With the financial crisis upon us and a troubled economic period in store for the medium-term, higher unemployment, a weak dollar and lower labor costs are combining to increase the attractiveness of low-cost U.S. locations for global services. We have already seen leading offshore service providers significantly bolstering their onshore U.S. presence, with, for example, TCS establishing a major service delivery facility in Cincinnati, Infosys in New Jersey, Wipro in Atlanta and Cognizant in Phoenix. Offshore services must be augmented with customer-facing onshore services, however, with the onshore costs lowering and new (potential) government policies to encourage the U.S. business to keep jobs stateside, we could see the U.S. emerge as a highly attractive sourcing location for global services providers.
What is clear, is that shipping jobs offshore isn’t necessarily very good for the U.S. unemployment rate — the age-old argument of focusing U.S. staff on “higher-value” work is wearing a bit thin these days. What’s more, many offshore service providers are now focused on taking on more higher-value work activities for their customers, in addition to routine transaction work. For example, once you have your general ledger run from a service provider in, say Chennai, what is now stopping that provider taking on higher-value accounting services, such as budgeting/forecasting and business intelligence? That provider basically owns and understands much of the revenue cycle of that customer, hence, the natural next step is to move up the process value chain. And if your current provider won’t move up the value-chain, there is a proliferation of knowledge-process outsourcing providers willing and ready to take on higher-value offshore work. Moreover, while a firm may have been enjoying good quality COBOL programming from Brazil, what’s stopping that provider from offering systems architecture work to their customers, which is among the costliest onshore IT services?
We’ve now been sucked into a global employment war for sourcing services, and from what Sen. Obama has stated last month, he intends to give the U.S. firms tax-breaks to source work onshore. While he hasn’t yet outlined exactly how he plans to do this, it is likely that he initially plans to provide benefits to customers, as opposed to providers, to source work to onshore U.S. locations. This is the opposite strategy of the Indian government’s STPI (Software Technology Parks of India) tax scheme, which gives tax-breaks to new Indian organizations (mainly providers) in the region of 10 to 20 percent during their first 10 years of inception, designed primarily to bolster its software industry, but also directly applies to its service providers.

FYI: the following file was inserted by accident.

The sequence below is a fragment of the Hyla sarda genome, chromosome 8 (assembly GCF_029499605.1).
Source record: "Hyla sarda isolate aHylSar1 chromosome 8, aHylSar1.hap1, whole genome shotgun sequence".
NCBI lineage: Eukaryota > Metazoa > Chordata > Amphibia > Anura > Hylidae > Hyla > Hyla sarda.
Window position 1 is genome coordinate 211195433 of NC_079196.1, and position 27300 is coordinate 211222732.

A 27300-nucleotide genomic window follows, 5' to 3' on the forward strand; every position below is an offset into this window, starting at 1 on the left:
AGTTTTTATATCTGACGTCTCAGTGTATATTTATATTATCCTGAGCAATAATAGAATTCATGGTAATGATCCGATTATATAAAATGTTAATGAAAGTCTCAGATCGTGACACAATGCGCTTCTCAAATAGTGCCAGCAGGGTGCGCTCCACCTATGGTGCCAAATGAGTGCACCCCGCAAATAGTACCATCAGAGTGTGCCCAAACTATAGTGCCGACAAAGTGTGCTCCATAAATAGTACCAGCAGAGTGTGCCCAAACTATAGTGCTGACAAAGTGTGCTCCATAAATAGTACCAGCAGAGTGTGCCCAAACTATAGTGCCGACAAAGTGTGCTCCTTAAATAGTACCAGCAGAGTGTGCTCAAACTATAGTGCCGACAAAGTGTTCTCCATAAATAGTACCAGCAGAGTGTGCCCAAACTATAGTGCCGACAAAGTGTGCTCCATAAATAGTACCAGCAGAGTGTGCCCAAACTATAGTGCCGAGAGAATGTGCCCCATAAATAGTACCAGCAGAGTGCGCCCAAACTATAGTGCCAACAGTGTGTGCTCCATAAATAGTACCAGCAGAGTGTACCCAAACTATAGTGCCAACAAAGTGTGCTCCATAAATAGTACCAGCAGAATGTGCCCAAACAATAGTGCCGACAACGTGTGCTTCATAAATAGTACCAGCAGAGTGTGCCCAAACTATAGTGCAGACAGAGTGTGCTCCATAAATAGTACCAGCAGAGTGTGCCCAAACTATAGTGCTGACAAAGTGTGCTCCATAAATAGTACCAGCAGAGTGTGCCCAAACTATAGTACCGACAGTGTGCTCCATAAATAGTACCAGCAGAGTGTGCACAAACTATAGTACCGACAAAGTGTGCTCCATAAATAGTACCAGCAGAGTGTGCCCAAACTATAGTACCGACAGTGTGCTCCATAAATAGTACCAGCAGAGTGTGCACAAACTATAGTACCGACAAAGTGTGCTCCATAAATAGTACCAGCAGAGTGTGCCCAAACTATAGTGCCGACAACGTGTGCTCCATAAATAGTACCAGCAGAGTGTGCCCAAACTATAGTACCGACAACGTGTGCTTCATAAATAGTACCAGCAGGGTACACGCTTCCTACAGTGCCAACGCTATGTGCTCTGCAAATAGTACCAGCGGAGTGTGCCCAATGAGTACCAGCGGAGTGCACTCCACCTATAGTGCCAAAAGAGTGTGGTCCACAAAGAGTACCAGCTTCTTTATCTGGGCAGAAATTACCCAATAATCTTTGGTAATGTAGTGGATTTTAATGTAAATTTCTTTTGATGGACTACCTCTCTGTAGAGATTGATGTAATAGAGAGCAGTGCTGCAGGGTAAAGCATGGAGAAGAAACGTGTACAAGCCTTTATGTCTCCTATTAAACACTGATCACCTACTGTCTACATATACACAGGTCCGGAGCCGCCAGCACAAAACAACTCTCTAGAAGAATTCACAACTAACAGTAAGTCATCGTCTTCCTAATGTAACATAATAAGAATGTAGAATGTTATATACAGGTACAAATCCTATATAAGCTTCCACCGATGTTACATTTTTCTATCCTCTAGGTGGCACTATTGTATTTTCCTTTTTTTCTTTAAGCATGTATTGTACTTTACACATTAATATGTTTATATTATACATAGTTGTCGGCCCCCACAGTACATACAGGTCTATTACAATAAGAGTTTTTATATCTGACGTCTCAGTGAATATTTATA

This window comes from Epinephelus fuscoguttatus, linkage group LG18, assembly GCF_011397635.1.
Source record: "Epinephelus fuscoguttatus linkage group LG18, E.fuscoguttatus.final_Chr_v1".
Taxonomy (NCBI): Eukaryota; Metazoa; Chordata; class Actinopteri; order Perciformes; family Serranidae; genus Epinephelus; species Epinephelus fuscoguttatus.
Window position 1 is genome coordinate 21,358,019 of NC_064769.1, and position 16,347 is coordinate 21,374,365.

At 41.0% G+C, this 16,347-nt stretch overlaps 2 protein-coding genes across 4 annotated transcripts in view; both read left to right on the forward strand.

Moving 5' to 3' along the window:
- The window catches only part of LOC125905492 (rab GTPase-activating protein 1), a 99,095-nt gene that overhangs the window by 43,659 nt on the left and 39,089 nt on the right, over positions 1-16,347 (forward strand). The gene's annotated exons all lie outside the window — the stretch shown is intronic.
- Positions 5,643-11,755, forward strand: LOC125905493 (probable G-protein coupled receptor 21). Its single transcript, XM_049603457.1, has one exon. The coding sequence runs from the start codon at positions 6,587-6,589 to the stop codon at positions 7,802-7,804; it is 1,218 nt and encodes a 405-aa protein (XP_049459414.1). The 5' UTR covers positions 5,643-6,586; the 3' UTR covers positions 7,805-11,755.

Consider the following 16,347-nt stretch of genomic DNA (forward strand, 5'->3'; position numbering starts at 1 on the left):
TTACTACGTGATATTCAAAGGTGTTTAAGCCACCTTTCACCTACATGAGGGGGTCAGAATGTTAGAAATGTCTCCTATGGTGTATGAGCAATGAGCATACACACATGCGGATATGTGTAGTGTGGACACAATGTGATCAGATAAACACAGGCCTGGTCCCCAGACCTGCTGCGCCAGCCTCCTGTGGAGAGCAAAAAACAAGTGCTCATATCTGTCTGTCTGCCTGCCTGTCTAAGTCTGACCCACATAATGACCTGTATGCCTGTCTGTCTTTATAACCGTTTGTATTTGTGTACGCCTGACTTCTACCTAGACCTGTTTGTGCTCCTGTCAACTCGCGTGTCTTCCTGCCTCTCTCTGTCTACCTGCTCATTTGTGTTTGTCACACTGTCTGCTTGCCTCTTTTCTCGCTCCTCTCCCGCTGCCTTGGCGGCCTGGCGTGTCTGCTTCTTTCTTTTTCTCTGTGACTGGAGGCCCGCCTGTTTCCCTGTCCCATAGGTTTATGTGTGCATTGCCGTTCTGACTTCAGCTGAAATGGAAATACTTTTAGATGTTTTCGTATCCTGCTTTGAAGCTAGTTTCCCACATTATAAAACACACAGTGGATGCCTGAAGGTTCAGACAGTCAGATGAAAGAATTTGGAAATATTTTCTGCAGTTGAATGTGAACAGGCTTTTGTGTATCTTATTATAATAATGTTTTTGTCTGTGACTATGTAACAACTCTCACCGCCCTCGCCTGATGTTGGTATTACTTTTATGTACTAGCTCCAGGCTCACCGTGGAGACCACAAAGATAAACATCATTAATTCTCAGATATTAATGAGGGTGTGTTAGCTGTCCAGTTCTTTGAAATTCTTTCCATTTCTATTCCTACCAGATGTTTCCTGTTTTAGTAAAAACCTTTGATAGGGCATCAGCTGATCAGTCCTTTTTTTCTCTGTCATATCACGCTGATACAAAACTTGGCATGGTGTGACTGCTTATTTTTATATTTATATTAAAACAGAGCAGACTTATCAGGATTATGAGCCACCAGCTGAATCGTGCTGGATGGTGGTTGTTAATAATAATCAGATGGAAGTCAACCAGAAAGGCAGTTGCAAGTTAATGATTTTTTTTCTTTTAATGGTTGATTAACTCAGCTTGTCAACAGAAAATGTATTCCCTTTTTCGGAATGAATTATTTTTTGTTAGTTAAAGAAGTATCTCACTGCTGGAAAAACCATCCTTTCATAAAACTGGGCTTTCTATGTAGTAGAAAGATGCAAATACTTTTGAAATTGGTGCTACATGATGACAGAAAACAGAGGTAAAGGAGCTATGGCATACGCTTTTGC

Look at it this way, you can hire staff in low-cost U.S. locations for as low as $25,000 a year for back-office administrative work. If you can reduce that further, to $22,000 a year as a result of tax incentives, and the cost of health-care is reduced/subsidized, the price differential with locations such as Latin America and India is minimal. IT, on the other hand, is significantly cheaper in locations such as India and China for all levels of services.
Here's My Take
For Business Process Outsourcing (BPO) services, the U.S. is still in the game. The issues surrounding customer/employee contract still favors onshore services (even though offshore services are improving by the day), plus the fact that there is still a great supply of midlevel executives who will be anxious to keep their jobs in the forthcoming months. With significant incentives to keep work onshore, I can see the U.S. stepping up as a serious BPO location. Not a bad thing for the BPO industry, as long as the service providers invest wisely in attaining the right onshore/offshore balance within their delivery infrastructures. Moreover, the onus on sourcing we’re going to see from restructuring financial services industry is going to entail a delicate balance of onshore/offshore BPO work. If the major financial-services firms struggle to sell off their Indian captives, several of them may scale-down their offshore dependence and alternatively seek onshore services.
For IT services, it’s looking a bit late to pull much of this back. In India, for example, IT services have become the life-blood of the country’s economy, and the skills in basic programming are widely available for mainstream applications. Even if the U.S. wage rates for programming work come down significantly, there is also a major issue with the fact that the quality of many IT services delivered from offshore locations is now consistent. The core battle is with services needed from business-process architects and staff with deep industry-specific expertise. We have seen many of the leading offshore providers invest in their onshore deliver centers over the last year — and we can expect to see continued significant competition between the incumbents and offshore providers in the coming months for onshore-related work.
Phil is Research Director, Global Services and Outsourcing, for leading industry analyst AMR Research, Inc. He also authors the popular blog “Horses for Sources” which can be accessed at